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Let $X$ be a smooth finite type separated connected Deligne-Mumford stack over $\mathbb C$.

Does there exist a finite etale morphism $Y\to X$ with $Y$ a scheme?

What if $X$ is an algebraic space (i.e., trivial stabilizers)?

Edit: I changed the old question to a different question which should be more clear. An answer to the new question would help a lot in answering the old question.

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  • $\begingroup$ Take $X$ a stacky $\mathbb{P}^1$ with $1/2$-structure at $0$ and $1$, and $1/4$-structure at $\infty$. This is a specialization of non-hyperbolic stacks that have $1/2$-structure at each of $4$ points; these have finite etale covers by elliptic curves. But the specializations of those etale covers are not smooth curves. So I suspect that $X$ is hyperbolic. However, there is a finite (non-etale) cover that is an elliptic curve: namely, first double-cover by $\mathbb{P}^1$ branched over $0$, $\infty$, then cover by an elliptic curve branched over the preimages of $0$, $1$, $\infty$. $\endgroup$ – Jason Starr Oct 23 '14 at 13:20
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    $\begingroup$ My example doesn't work: consider the homomorphism $\alpha:\pi_{1}(\mathbb{C}P^1\setminus\{0,1,\infty\}) \to \mathfrak{S}_8$ that sends the loop around $\infty$ to $(1234)(5678)$, sends the loop around $1$ to $(15)(28)(37)(46)$, and sends the loop around $0$ to $(18)(27)(36)(45)$, so that the product of the loops goes to the identity. The image is a transitive subgroup. By Riemann-Hurwitz, the finite etale cover of $X$ is $\mathbb{P}^1$. $\endgroup$ – Jason Starr Oct 23 '14 at 13:31
  • $\begingroup$ @JasonStarr Are you giving a counterexample in your second comment? I don't quite follow. The assumption in the question is that any atlas (finite etale or just etale surjective) of $X$ is hyperbolic. In the case of orbifold curves this certainly implies that X is hyperbolic, as an orbifold curve with a hyperbolic finite etale atlas has universal covering $\mathbb H$. $\endgroup$ – Ariyan Javanpeykar Oct 23 '14 at 13:52
  • $\begingroup$ My second comment shows that the example in my first comment is not a counterexample. I do not give any counterexample (I proposed an example, but it turns out not to be a counterexample). $\endgroup$ – Jason Starr Oct 23 '14 at 13:56
  • $\begingroup$ Ok, sorry about that. I was just confused and worried for a second. :) $\endgroup$ – Ariyan Javanpeykar Oct 23 '14 at 13:57
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It seems to me that the answer is NO if $X$ is a DM stack. If I'm not mistaken, it suffices to give a smooth finite type separated connected Deligne-Mumford stack over $\mathbb{C}$ which is simply connected (since such a thing has no non-trivial finite etale covers, let alone finite etale covers by a scheme). But this paper of Behrend and Noohi shows that the weighted projective lines $\mathcal{P}(m, n)$ (constructed by taking the stack quotient of $\mathbb{A}^2\setminus\{0\}$ by the $\mathbb{G}_m$-action $\lambda\cdot(x,y):=(\lambda^m x, \lambda^n y)$) are simply connected. The proof is easy; one just uses the long exact sequence for homotopy groups associated to the fibration $$\mathbb{G}_m\to \mathbb{A}^2\setminus\{0\}\to \mathcal{P}(m, n).$$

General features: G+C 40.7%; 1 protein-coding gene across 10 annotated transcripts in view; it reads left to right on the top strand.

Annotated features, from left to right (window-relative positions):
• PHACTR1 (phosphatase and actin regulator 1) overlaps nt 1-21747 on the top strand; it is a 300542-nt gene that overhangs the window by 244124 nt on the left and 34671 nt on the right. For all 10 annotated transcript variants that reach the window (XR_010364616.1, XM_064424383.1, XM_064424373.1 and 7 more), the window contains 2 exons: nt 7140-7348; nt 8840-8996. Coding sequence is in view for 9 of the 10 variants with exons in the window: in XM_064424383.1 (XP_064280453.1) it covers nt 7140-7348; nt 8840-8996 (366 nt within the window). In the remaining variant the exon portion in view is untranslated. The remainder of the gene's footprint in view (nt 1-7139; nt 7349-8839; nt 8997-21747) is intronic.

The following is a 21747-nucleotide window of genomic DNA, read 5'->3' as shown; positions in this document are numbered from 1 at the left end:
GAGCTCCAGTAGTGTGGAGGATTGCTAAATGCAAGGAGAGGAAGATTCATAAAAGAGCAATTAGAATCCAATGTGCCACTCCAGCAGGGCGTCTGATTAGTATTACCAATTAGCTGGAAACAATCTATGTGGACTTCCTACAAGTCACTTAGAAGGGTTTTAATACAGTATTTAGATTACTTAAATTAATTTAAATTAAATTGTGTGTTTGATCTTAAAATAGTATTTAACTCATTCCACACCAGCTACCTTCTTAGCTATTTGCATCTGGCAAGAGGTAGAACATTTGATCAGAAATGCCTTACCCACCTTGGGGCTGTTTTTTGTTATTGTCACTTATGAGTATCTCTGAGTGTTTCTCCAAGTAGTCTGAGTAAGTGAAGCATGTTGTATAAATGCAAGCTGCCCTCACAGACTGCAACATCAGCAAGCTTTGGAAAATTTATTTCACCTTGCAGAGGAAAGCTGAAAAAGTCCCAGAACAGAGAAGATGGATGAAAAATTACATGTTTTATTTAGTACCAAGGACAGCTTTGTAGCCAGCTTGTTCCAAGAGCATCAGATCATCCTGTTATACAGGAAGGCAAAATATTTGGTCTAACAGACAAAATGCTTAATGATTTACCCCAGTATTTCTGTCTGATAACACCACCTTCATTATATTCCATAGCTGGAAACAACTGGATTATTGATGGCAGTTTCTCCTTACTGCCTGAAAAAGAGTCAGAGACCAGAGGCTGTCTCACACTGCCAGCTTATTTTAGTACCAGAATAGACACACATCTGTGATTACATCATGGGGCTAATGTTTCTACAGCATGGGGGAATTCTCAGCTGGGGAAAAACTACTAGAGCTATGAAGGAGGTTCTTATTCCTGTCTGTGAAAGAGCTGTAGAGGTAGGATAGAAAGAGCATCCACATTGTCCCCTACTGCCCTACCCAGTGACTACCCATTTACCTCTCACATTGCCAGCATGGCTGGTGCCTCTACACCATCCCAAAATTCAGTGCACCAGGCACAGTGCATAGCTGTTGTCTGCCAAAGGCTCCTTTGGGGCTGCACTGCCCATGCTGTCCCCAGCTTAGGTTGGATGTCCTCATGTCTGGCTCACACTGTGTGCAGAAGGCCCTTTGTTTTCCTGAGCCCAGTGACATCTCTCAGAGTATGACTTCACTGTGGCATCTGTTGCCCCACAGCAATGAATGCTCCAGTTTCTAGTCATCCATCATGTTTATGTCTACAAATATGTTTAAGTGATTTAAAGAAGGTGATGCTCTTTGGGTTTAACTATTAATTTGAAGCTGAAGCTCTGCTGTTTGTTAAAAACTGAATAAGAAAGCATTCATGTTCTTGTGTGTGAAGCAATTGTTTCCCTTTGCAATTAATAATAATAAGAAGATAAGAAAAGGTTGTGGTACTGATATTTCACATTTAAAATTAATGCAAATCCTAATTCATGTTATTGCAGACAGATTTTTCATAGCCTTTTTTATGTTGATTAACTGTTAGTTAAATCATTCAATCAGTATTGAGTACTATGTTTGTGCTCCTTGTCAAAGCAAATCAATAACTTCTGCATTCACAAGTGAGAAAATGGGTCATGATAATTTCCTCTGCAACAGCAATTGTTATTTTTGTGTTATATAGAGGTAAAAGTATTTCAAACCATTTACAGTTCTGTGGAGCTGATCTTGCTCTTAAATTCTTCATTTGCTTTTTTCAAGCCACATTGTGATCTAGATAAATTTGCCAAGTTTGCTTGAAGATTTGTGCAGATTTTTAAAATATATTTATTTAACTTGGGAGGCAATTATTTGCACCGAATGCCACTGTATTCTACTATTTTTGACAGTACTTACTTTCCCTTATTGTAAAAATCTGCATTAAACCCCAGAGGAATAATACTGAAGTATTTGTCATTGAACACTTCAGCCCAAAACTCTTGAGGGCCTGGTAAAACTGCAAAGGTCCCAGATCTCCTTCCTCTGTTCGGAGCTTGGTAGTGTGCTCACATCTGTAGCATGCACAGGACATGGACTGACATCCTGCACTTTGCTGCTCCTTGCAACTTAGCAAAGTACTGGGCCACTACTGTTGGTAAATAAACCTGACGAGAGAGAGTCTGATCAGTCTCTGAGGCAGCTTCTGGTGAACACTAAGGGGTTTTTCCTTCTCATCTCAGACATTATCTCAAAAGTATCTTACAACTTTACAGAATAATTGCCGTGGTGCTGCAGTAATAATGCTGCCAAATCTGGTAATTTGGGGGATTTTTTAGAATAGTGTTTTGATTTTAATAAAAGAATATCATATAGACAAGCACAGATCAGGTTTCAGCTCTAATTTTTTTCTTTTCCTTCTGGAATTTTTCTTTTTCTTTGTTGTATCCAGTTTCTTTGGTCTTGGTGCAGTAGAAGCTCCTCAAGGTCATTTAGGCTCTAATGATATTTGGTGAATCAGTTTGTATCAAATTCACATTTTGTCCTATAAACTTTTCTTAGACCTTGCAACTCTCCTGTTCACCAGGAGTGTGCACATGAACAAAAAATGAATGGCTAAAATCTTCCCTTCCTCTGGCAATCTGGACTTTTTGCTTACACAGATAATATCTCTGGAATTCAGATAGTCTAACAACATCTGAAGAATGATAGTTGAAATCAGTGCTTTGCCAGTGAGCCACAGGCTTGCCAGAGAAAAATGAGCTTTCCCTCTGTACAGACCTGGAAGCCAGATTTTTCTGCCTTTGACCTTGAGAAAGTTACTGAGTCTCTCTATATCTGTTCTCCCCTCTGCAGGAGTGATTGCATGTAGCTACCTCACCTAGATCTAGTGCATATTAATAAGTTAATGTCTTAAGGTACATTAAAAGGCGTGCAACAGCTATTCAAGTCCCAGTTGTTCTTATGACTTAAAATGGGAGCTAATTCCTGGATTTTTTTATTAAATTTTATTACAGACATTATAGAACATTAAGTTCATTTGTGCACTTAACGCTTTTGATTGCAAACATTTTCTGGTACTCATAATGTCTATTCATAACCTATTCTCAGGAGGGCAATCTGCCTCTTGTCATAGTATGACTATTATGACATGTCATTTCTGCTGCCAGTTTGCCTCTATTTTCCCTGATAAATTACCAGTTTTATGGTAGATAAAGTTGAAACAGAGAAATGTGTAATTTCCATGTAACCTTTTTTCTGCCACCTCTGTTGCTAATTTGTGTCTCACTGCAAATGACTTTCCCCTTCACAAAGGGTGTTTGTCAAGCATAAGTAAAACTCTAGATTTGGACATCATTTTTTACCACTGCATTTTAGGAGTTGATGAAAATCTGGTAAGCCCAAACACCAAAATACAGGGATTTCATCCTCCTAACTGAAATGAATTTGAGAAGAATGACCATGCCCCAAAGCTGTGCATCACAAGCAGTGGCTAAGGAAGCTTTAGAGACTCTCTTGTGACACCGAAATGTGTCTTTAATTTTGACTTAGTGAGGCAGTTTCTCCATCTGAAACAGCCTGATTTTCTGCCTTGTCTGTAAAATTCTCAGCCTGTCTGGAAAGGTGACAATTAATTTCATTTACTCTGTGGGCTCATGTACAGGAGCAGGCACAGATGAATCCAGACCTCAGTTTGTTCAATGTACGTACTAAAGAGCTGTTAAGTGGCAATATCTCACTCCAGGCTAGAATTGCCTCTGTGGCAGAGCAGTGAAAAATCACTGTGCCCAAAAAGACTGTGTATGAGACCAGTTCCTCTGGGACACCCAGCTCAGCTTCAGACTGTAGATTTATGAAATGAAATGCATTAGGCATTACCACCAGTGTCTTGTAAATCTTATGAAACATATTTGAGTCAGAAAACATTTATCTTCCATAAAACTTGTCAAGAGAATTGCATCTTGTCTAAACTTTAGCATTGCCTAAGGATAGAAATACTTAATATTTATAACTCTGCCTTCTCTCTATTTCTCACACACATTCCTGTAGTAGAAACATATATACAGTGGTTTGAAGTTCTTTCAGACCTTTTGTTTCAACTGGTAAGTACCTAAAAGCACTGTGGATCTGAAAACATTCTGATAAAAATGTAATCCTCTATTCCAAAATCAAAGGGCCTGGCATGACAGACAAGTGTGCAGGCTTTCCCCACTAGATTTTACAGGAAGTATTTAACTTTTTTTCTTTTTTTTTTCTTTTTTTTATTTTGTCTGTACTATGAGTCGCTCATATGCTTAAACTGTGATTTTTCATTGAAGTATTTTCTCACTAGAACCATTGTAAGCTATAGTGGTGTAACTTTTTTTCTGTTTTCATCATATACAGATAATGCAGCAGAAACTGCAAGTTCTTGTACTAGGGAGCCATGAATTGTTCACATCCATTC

Added later: The answer seems to be no for algebraic spaces as well. Example 5.7 here is simply connected if I'm not mistaken, and is not a scheme by Remark 3.4 in the same paper.

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To give a more simple example than Daniel's, you can just consider for X a projective line with a single orbifold point. By Riemann-Hurwitz X is simply connected and so there is no non-trivial finite étale morphism Y→X. This holds over an algebraically closed field of characteristic zero say (but would work in characteristic p as well by defining precisely X as a stack of roots in the sense of Vistoli - see Charles Cadman, Using stacks to impose tangency conditions on curves, for the precise definition).

Also, you may want to consider the following closely related notion, taken from

Fundamental Groups of Algebraic Stacks Behrang Noohi http://arxiv.org/abs/math/0201021

"An algebraic stack being uniformizable means that it has a finite étale representable cover by an algebraic space (roughly speaking, its “universal cover” is an algebraic space)."

The author proceeds to show that, roughly, a DM stack X is uniformizable iff all morphisms from the stabilizers to the fundamental group of X are injective.

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  • $\begingroup$ Isn't this the special case of my answer, $\mathcal{P}(1, n)$ (at least in characteristic zero)? (Indeed, it must be, since Behrend-Noohi show that the only smooth proper DM curves are $\mathcal{P}(m, n)$ in characteristic zero.) $\endgroup$ – Daniel Litt Oct 31 '14 at 15:41
  • $\begingroup$ Oh, and one must be careful in characteristic $p$; for example, $\mathbb{P}^1/(\mathbb{Z}/p\mathbb{Z})$ where $\mathbb{Z}/p\mathbb{Z}$ acts by translations is manifestly not simply connected, even though it has a single orbifold point at $\infty$. $\endgroup$ – Daniel Litt Nov 1 '14 at 21:06
  • $\begingroup$ About your first comment: it seems better to me to give the simplest possible example than a class including pointless complications such as non-generic stabilizers. About your second comment : I was careful about what you mention. Your quotient stack is interesting but is definitely not a stack of roots. $\endgroup$ – Niels Nov 2 '14 at 9:05
  • $\begingroup$ Fair enough; the root stacks need not be DM in char p, though, as I'm sure you know. $\endgroup$ – Daniel Litt Nov 2 '14 at 14:24

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